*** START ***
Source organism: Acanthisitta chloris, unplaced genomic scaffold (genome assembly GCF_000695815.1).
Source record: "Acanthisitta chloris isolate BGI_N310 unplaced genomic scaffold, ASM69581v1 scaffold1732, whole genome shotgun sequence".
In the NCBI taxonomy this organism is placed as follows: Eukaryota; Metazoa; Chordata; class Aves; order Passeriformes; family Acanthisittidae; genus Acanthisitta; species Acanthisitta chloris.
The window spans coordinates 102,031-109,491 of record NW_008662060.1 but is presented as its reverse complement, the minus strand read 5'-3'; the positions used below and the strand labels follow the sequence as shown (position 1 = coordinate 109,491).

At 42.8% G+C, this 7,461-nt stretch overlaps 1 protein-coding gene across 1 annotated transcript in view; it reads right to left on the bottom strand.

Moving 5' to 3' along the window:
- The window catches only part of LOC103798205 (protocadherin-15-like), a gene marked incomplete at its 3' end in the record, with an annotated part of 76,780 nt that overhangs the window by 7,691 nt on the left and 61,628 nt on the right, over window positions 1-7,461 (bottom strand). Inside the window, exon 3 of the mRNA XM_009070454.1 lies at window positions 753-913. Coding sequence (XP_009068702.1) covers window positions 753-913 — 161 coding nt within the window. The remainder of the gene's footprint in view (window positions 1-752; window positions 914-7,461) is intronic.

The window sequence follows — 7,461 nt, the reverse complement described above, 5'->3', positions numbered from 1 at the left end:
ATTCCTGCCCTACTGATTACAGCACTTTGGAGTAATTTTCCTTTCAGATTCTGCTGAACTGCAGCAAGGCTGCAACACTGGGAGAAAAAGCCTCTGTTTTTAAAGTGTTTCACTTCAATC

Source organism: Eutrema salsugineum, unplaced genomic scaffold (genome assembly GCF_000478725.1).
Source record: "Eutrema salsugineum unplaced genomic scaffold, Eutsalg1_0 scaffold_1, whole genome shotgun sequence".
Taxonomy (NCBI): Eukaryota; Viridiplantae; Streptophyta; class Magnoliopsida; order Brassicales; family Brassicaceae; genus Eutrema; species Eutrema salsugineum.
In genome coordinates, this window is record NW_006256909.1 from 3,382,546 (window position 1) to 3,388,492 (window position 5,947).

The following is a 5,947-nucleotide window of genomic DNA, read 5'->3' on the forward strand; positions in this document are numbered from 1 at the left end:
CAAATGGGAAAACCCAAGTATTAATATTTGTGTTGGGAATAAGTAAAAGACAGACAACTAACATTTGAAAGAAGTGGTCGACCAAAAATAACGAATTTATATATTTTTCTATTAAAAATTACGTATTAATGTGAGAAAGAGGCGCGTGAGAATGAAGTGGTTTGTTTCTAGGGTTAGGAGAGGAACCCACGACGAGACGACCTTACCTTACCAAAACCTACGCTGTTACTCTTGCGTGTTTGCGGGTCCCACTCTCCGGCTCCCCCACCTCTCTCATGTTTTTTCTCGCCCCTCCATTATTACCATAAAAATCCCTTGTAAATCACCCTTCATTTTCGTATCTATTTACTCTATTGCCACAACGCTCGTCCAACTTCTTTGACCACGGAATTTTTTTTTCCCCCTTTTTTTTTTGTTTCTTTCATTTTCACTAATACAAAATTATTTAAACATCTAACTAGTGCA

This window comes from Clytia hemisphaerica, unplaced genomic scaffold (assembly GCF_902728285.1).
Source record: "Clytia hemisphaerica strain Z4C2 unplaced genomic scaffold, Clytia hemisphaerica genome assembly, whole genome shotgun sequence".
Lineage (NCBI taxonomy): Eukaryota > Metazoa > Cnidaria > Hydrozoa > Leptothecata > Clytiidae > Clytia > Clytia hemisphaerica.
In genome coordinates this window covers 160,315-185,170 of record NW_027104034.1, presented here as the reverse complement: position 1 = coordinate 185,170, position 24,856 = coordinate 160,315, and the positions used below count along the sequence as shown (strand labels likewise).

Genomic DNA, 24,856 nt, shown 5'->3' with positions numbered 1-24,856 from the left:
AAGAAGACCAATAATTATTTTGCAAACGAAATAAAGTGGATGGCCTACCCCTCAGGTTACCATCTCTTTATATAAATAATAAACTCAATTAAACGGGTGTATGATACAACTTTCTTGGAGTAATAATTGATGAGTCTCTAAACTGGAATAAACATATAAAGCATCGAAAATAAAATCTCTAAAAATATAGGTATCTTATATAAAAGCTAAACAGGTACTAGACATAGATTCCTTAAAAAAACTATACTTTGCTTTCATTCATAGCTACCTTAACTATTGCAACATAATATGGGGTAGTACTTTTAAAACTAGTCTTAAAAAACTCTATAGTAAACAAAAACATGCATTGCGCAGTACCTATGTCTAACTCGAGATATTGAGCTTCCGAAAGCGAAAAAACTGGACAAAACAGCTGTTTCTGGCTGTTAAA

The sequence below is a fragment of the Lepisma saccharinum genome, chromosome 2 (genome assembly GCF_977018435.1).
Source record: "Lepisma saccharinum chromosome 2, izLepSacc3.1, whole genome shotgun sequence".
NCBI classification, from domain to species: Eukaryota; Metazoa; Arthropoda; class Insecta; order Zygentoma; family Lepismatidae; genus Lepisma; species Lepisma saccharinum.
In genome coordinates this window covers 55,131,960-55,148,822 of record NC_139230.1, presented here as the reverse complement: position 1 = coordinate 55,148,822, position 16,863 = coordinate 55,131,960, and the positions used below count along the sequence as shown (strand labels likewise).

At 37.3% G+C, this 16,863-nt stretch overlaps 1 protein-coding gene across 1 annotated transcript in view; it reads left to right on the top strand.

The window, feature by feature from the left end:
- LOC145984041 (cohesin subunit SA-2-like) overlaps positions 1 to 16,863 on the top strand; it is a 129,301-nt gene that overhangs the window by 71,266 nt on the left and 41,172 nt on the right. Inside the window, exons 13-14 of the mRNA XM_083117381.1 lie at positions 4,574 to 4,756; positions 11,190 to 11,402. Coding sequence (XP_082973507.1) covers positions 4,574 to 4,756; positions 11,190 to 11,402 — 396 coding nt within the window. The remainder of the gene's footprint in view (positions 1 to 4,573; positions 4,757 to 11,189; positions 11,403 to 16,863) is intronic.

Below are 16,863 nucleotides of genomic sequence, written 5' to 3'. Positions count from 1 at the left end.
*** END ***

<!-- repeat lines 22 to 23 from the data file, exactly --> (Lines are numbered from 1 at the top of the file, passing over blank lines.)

The sequence below is a fragment of the Lepisma saccharinum genome, chromosome 2 (genome assembly GCF_977018435.1).
Source record: "Lepisma saccharinum chromosome 2, izLepSacc3.1, whole genome shotgun sequence".